ROGUE RIVER, Grants Pass, Oregon

Fishing is not on fire, but the anglers are picking up some salmon and steelhead. You can keep wild fish below Dodge Bridge now, reminds Troy Whitaker, guide at U-Save Tackle in Grants Pass. Some salmon are being taken from the Shady Cove area and on down into the Grants Pass areas, on sardine-wrapped Kwikfish, bounced roe or back-trolled plugs. Some steelhead catches are also being made in the Grants Pass area, on nightcrawlers and Puffballs. Lake Selmac is producing good bass fishing, but most of the stocked trout have already been caught. Applegate Lake continues to produce trout action on trolled Wedding Rings, and bass on plastics. Lost Lake is also producing bass action, but not much on trout.


Rain over the weekend swelled the Smith River from summer time flows of 400 cfs up to 700 cfs. Sea-run cutthroat trout are spread throughout the lower river. Try Rooster Tail spinners wherever flowing water hits the deeper holes.



Trout fishing continues to be very good on the upper Klamath below Iron Gate Dam. Flows on Sunday of 903 cfs were ideal for fly fishing and gear fishing. There are big hatches in the afternoons, while bait anglers are catching fish all day.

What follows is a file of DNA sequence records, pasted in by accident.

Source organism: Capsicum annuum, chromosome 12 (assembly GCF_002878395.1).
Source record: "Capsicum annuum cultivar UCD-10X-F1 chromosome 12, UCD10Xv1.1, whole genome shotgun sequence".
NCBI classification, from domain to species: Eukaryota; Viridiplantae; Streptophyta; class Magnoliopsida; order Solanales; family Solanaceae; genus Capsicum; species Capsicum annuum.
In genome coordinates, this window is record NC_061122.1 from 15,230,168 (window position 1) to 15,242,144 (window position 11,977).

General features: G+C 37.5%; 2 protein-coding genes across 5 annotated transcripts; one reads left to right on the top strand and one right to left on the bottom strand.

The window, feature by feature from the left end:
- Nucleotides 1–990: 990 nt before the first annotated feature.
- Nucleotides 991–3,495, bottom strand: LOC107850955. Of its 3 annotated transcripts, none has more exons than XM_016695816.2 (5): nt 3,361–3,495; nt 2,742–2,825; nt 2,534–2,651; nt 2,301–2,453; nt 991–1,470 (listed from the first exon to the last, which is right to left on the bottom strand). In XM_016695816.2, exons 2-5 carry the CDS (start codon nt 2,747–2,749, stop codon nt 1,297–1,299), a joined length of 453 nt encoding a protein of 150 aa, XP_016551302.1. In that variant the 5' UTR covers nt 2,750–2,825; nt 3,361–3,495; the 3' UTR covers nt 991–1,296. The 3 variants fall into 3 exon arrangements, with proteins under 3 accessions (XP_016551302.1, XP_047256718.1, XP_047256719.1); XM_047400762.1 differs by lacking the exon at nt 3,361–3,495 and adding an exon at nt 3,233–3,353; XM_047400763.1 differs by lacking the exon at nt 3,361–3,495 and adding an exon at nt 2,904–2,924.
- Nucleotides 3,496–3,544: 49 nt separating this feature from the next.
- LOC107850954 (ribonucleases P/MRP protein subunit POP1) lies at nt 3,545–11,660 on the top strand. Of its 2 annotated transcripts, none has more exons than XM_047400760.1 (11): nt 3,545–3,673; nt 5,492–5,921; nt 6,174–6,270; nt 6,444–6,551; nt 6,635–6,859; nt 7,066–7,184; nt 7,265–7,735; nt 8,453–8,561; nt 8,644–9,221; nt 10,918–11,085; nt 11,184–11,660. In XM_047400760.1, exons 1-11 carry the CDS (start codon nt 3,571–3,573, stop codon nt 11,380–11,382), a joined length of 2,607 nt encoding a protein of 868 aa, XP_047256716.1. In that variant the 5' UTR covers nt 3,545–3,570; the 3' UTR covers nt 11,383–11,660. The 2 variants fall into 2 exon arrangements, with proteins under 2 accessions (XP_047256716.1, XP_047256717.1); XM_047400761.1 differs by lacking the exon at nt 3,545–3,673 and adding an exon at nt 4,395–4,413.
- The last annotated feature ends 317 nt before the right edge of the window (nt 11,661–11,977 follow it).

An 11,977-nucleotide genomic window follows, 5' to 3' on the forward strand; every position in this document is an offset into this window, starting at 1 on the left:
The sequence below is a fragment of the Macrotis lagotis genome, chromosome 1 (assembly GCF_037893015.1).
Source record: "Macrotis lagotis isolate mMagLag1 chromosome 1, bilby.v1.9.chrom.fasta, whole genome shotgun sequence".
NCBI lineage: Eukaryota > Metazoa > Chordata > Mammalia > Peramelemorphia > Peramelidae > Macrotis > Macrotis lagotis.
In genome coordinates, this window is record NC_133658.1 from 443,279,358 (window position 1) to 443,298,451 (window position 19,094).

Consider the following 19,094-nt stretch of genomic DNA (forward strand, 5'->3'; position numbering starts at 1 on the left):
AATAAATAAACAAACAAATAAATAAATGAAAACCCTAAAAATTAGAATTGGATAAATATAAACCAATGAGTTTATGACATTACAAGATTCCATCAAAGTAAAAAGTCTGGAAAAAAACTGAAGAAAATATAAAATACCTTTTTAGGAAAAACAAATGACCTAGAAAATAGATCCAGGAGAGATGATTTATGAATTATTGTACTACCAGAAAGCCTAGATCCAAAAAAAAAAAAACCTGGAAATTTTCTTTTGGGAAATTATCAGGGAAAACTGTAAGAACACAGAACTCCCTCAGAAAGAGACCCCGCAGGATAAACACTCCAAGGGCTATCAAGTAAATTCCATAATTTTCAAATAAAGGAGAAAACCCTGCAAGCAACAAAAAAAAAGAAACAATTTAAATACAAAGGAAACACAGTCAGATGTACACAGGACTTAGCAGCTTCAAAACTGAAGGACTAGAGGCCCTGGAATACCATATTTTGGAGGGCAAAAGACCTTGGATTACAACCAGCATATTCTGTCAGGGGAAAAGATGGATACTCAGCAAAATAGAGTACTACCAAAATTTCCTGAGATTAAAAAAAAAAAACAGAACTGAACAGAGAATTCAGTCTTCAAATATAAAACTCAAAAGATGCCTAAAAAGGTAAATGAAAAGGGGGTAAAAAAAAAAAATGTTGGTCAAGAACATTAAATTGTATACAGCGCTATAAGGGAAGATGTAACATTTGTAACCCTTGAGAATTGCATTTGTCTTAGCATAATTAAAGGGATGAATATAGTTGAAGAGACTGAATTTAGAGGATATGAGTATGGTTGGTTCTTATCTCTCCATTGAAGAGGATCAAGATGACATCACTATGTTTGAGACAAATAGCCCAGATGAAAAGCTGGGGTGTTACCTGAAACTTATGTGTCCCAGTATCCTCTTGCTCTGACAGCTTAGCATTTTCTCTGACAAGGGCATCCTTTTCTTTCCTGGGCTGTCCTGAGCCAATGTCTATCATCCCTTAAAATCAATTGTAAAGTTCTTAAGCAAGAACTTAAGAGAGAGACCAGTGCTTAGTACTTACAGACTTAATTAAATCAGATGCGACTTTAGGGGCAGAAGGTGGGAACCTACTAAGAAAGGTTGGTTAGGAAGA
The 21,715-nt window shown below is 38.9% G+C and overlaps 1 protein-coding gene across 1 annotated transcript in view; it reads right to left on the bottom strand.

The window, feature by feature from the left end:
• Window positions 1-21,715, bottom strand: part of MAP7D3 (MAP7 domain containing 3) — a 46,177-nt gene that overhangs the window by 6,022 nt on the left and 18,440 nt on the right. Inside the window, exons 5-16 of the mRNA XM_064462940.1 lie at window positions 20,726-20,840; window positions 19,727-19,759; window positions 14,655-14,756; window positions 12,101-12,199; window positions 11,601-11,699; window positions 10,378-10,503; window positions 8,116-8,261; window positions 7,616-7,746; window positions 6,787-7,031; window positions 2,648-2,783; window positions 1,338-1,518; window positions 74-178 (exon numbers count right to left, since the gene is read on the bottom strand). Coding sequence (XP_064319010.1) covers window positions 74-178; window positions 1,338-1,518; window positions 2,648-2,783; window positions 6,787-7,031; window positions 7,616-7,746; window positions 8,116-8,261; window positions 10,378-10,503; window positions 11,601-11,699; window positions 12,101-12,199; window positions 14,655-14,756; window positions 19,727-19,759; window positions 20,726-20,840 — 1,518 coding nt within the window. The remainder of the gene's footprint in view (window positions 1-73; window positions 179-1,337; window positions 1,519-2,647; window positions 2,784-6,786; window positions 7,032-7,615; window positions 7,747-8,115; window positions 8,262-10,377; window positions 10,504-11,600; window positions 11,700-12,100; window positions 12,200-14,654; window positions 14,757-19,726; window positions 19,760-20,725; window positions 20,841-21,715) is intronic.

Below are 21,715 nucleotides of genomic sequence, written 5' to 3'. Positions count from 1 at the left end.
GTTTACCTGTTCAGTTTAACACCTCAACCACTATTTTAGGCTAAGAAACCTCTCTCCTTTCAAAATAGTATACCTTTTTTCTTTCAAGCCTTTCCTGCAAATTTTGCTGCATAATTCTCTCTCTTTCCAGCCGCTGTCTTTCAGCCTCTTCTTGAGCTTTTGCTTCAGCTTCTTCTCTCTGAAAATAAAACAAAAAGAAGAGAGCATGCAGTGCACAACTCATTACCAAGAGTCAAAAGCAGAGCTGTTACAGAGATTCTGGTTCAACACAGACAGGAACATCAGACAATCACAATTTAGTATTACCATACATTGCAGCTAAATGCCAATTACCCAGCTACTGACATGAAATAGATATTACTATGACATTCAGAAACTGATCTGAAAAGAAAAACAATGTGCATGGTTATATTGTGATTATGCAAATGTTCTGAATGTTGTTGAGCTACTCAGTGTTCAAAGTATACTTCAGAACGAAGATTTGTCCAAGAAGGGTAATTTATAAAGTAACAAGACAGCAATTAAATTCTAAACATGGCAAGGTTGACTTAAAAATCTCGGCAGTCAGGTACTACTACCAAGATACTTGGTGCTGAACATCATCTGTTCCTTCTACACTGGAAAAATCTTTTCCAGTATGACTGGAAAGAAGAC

Flows Sunday at Seiad Valley dropped to 1,370 cfs, good for trout and steelhead fishing. Hot weather has limited the best fishing to first light and late in the evening.


Summer steelhead are now being caught by anglers drifting roe between Blue Creek and the launch at Terwer. There are hatchery steelhead showing up in the catch. Salmon are expected to show up at the mouth and near Blue Creek by the end of July. Flows Sunday at Terwer were 4,870 cfs.


Flows from Lewiston Dam dropped to 1,200 cfs on Sunday, the lowest so far this spring and summer. Guides began catching spring salmon on Sunday with 4.5 MagLip plugs with sardine wraps. Although still a little high for bank anglers, salmon also are being caught from shore. Expect salmon fishing to continue to improve as the river drops. Flows below 1,000 cfs are expected this week. Bank anglers are fishing Steel Bridge, the Cemetery Hole and BLM access with tuna balls and roe.